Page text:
- anonymous

What is ax + z = aw − y , for a?

- jamiebookeater

See more answers at brainly.com

At vero eos et accusamus et iusto odio dignissimos ducimus qui blanditiis praesentium voluptatum deleniti atque corrupti quos dolores et quas molestias excepturi sint occaecati cupiditate non provident, similique sunt in culpa qui officia deserunt mollitia animi, id est laborum et dolorum fuga.
Et harum quidem rerum facilis est et expedita distinctio. Nam libero tempore, cum soluta nobis est eligendi optio cumque nihil impedit quo minus id quod maxime placeat facere possimus, omnis voluptas assumenda est, omnis dolor repellendus.
Itaque earum rerum hic tenetur a sapiente delectus, ut aut reiciendis voluptatibus maiores alias consequatur aut perferendis doloribus asperiores repellat.

Get this expert

answer on brainly

SEE EXPERT ANSWER

Get your **free** account and access **expert** answers to this

and **thousands** of other questions

- Astrophysics

You can do the following \[z+y=aw-ax\] notice I added y on both sides and subtracted ax from both sides, now you can factor out an a.

- Astrophysics

Any idea how?

- anonymous

No

Looking for something else?

Not the answer you are looking for? Search for more explanations.

## More answers

- anonymous

Well yes

- Astrophysics

\[z+y=a(w-x)\] Notice since the left side both share an a

- Astrophysics

right side*

- anonymous

But how did you get z+y

- anonymous

and not -y-z

- Astrophysics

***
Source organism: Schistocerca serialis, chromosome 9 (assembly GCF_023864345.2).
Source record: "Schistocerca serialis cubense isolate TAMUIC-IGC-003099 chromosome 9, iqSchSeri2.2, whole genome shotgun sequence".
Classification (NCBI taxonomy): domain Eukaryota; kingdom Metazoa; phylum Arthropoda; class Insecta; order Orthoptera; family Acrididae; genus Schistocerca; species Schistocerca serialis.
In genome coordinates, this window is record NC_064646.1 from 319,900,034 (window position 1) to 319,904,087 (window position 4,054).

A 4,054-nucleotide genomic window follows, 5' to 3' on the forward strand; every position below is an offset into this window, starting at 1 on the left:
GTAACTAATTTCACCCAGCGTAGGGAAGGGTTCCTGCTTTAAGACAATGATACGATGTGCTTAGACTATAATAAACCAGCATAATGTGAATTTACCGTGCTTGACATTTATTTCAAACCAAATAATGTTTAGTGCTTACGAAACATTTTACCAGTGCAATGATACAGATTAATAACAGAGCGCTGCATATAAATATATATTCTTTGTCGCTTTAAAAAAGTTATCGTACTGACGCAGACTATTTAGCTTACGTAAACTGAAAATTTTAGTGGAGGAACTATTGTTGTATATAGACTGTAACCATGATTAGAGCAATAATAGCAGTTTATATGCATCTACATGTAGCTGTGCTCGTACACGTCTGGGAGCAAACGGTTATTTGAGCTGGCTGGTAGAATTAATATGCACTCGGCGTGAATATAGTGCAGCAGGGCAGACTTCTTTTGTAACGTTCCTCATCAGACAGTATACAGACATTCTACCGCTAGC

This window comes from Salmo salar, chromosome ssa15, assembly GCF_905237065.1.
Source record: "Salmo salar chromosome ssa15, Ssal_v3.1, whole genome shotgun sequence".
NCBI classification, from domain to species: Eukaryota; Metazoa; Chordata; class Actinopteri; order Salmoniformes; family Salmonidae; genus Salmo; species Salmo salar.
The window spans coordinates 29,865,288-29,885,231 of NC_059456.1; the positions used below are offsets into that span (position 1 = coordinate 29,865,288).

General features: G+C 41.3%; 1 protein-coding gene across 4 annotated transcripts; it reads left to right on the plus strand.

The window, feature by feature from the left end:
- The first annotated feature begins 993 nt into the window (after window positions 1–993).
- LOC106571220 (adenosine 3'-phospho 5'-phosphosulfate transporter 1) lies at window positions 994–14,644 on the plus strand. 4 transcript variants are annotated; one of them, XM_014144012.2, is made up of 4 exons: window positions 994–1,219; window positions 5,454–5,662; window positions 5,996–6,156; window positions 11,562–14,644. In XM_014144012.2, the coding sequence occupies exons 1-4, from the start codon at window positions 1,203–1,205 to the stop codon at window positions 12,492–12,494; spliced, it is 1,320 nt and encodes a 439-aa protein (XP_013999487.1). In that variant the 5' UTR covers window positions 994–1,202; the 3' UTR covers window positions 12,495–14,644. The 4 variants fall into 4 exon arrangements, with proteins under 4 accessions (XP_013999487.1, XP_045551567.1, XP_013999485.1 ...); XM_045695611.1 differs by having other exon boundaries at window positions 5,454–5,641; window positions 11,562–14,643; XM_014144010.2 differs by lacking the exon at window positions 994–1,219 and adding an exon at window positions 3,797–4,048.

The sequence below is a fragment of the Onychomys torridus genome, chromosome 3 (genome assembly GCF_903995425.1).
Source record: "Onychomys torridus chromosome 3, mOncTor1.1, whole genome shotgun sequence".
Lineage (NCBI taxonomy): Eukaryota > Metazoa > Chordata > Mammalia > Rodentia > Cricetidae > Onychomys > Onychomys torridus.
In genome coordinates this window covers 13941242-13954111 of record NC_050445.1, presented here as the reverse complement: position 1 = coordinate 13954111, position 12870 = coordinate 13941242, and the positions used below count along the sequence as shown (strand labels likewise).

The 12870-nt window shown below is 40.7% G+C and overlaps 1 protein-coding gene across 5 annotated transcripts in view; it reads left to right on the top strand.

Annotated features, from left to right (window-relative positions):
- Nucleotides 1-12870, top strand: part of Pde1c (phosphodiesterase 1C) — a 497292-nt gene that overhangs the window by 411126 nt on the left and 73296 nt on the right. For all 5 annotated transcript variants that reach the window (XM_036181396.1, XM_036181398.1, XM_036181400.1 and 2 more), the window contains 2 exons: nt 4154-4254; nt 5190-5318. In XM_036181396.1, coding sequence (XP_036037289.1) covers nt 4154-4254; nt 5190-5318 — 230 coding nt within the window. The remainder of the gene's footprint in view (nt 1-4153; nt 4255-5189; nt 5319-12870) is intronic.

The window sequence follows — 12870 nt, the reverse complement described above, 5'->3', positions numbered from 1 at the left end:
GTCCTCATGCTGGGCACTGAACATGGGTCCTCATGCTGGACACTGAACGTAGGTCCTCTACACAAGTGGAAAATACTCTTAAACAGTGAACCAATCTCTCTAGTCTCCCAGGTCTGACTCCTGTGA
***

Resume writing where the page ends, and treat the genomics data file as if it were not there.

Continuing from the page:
Oh I added +y instead of subtracting both sides by z just to make it look cleaner

- anonymous

But is subtracting both sides by z okay

- Astrophysics

Does that make sense? |dw:1444601291806:dw|

- Astrophysics

Yup, that's fine!

- Astrophysics

With what you did, you should get \[ax-aw=-z-y\]

- anonymous

but I got a = -y-z/x-w

- anonymous

is that right?

- Astrophysics

Yes!

- anonymous

really?!

- anonymous

it's not a = y+z/x-w

- Astrophysics

\[ax-aw=-z-y \implies a(x-w) = -z-y \implies a = \frac{ -z-y }{ x-w }\] that's perfect :)

- anonymous

??

- anonymous

How?

- Astrophysics

\[a = \frac{ -z-y }{ x-w }\] or \[a = \frac{ z+y }{ w-x }\] notice if you multiply the first equation by -1 you get the second equation, try to convince yourself by trying it

- anonymous

Do 2 negatives always = a positive in algebra?

- Astrophysics

yes :)

- anonymous

Even if they are not side by side

- anonymous

?

- Astrophysics

What do you mean

- anonymous

like -5-5

- anonymous

or is it only for variables?

- Astrophysics

Oh there you're just adding -(5+5) = -(10) = -10

- Astrophysics

Or subtracting by -5 how ever you like

- Astrophysics

-5-5 = -10

- anonymous

yeah

- Astrophysics

Unless you mean (-5)(-5) = 25

- anonymous

but how does -y-z = a positive?

- Astrophysics

-5x-5 = 25

- Astrophysics

(-y-z)*-1 = y+z

- anonymous

How did you get -1? Was it from factoring the two a's in the equation?

- Astrophysics

Oh no I was trying to show you that the first equation is same as the second, all you have to do is multiply by -1, algebra doesn't care :P
So the way I did your problem was basically the same way except I moved things differently, |dw:1444602003999:dw|

- anonymous

so it could come out either way and be right?

- Astrophysics

|dw:1444602123088:dw|

- Astrophysics

Yes

- Astrophysics

Now I'll do it again your way

- anonymous

k

- Astrophysics

|dw:1444602178558:dw|

- anonymous

Thank you so much!

- Astrophysics

Yw

Looking for something else?

Not the answer you are looking for? Search for more explanations.